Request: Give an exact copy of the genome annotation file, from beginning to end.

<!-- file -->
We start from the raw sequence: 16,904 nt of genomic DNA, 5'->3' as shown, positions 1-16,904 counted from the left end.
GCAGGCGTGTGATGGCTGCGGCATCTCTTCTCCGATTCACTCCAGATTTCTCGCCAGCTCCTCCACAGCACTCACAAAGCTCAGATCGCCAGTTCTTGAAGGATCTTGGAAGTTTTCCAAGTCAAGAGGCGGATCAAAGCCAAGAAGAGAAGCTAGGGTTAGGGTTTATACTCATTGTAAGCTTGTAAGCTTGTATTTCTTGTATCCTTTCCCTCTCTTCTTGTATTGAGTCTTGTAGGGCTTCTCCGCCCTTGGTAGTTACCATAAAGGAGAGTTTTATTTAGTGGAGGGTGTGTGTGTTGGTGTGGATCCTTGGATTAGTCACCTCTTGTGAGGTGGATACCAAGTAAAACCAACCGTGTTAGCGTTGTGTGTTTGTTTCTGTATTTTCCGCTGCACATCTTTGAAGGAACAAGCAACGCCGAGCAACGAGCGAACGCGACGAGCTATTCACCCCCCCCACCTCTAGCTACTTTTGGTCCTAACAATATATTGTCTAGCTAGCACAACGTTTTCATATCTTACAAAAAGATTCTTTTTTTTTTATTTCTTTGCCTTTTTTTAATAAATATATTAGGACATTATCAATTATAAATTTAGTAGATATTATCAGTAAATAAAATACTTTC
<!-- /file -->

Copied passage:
We start from the raw sequence: 16,904 nt of genomic DNA, 5'->3' as shown, positions 1-16,904 counted from the left end.
GCAGGCGTGTGATGGCTGCGGCATCTCTTCTCCGATTCACTCCAGATTTCTCGCCAGCTCCTCCACAGCACTCACAAAGCTCAGATCGCCAGTTCTTGAAGGATCTTGGAAGTTTTCCAAGTCAAGAGGCGGATCAAAGCCAAGAAGAGAAGCTAGGGTTAGGGTTTATACTCATTGTAAGCTTGTAAGCTTGTATTTCTTGTATCCTTTCCCTCTCTTCTTGTATTGAGTCTTGTAGGGCTTCTCCGCCCTTGGTAGTTACCATAAAGGAGAGTTTTATTTAGTGGAGGGTGTGTGTGTTGGTGTGGATCCTTGGATTAGTCACCTCTTGTGAGGTGGATACCAAGTAAAACCAACCGTGTTAGCGTTGTGTGTTTGTTTCTGTATTTTCCGCTGCACATCTTTGAAGGAACAAGCAACGCCGAGCAACGAGCGAACGCGACGAGCTATTCACCCCCCCCACCTCTAGCTACTTTTGGTCCTAACAATATATTGTCTAGCTAGCACAACGTTTTCATATCTTACAAAAAGATTCTTTTTTTTTTATTTCTTTGCCTTTTTTTAATAAATATATTAGGACATTATCAATTATAAATTTAGTAGATATTATCAGTAAATAAAATACTTTC